§ Mr. Spring Rice
presented a petition from Middlesex and Surrey, recommending the establishment of poor-rates in Ireland.
§ Mr. Hudson Gurney
said, he wished the petition had been from two Irish, instead of from individuals of two English counties, as he was perfectly convinced that the great calamities which at present afflicted Ireland were entirely occasioned by their having no poor-laws. He was far from stating that all the provisions of the English poor-laws were to be recommended, or that their administration was not susceptible of great amelioration; but until there was, in some shape or other, a localized provision for the sustenance of the poor, under the pressure of adverse circumstances, the state of Ireland could never be other than it was—a perpetual recurrence of misery and insurrection.
§ Mr. Dawson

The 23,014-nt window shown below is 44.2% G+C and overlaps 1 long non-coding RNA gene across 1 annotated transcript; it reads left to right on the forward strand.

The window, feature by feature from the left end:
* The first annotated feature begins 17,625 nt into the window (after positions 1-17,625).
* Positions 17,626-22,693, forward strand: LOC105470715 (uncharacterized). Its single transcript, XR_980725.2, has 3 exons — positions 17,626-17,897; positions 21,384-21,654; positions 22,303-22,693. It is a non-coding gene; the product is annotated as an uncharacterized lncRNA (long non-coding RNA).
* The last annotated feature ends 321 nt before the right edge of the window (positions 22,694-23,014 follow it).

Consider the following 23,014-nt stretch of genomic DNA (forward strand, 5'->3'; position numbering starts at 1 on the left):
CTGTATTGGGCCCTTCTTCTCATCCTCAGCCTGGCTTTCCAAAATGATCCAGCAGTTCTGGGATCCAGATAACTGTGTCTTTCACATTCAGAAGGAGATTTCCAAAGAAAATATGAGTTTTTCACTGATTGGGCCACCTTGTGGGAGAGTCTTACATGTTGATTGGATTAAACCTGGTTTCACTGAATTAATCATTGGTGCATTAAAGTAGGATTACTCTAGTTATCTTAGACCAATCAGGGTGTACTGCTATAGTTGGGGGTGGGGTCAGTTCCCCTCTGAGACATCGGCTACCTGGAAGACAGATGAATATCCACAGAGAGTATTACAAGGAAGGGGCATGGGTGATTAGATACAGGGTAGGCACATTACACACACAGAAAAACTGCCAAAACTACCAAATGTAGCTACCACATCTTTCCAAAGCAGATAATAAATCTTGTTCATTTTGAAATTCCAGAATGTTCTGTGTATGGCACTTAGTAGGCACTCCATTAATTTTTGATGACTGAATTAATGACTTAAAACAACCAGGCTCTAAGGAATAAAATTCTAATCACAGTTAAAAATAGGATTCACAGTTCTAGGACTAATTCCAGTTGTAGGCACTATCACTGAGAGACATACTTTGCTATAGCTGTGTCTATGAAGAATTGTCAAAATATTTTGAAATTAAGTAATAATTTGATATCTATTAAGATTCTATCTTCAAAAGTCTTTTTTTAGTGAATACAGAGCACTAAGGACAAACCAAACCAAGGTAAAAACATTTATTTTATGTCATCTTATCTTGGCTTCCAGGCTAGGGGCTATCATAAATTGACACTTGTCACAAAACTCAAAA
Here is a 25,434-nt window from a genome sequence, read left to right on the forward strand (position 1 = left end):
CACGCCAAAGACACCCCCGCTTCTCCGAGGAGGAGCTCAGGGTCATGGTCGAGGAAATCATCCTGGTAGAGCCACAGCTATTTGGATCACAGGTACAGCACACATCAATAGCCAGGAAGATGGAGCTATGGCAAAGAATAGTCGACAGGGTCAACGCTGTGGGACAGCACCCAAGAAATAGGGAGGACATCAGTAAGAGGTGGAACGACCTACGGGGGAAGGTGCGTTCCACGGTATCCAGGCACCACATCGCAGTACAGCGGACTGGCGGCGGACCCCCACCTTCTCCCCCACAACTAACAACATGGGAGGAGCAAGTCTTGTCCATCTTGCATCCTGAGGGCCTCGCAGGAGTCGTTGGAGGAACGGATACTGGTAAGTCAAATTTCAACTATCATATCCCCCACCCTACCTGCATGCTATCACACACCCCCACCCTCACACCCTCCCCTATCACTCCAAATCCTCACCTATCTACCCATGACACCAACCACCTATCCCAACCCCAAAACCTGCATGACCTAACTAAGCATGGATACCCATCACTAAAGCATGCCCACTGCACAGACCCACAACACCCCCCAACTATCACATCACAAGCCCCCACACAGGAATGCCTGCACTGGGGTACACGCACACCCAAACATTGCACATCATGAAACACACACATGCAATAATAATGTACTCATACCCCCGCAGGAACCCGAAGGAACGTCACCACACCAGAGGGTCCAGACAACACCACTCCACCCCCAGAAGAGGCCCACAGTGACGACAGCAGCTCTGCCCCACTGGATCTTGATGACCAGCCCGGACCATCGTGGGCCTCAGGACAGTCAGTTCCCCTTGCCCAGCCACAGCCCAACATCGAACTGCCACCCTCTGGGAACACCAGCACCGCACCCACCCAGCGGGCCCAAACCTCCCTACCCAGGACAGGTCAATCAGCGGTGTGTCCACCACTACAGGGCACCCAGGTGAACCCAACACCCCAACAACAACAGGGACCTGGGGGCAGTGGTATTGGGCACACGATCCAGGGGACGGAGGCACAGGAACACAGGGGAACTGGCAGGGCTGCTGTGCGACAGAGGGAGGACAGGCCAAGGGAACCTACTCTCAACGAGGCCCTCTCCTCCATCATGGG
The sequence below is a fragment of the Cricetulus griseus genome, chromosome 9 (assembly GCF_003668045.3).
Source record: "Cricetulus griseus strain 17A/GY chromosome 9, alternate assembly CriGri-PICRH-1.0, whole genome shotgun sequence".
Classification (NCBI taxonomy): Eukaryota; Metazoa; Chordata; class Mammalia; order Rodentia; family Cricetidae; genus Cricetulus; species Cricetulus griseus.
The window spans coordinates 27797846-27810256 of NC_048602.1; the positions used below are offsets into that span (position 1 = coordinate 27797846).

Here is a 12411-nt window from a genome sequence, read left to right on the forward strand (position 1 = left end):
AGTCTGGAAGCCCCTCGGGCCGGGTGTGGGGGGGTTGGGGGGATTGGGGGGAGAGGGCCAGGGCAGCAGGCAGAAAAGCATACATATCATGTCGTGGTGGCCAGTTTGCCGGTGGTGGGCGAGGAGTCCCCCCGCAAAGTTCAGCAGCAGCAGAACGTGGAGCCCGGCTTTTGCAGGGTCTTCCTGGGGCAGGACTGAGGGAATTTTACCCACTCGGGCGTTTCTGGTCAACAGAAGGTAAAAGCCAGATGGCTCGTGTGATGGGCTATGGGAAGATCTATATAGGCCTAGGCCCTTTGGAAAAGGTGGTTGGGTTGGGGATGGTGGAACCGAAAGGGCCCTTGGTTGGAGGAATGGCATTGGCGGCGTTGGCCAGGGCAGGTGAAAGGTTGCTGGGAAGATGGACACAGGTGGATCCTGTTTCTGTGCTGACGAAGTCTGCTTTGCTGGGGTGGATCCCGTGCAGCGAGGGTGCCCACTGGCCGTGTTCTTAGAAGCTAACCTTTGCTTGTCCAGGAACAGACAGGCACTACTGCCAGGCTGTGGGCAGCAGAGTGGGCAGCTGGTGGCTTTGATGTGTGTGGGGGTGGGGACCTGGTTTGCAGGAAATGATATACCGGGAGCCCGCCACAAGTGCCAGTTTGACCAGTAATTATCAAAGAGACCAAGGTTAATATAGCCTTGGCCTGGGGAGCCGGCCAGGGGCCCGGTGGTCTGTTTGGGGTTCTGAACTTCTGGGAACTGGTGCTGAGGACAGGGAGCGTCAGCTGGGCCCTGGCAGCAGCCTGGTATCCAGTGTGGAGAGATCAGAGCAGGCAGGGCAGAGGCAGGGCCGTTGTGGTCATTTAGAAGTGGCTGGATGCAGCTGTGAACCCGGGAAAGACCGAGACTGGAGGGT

said, that if the poor-laws were introduced into Ireland, the result would be, that the poor would have to support the poor.
§ Mr. S. Rice
thought the introduction of the poor-laws into Ireland would be productive of additional evil to that country. He called upon the hon. member to consider that the poor-laws in England had no other effect than that of depriving the poor of that independence of character which had formerly distinguished them.
§ Mr. Hume
deprecated the idea of introducing the poor-laws into Ireland. Let the hon. member look at Scotland. There existed no poor-laws in that country, and yet in no part of it was any severity of distress experienced. He hoped that the ruinous system of poor-laws now existing in this country would, in the course of a short time, be much altered, if not entirely abolished.
§ Ordered to lie on the table.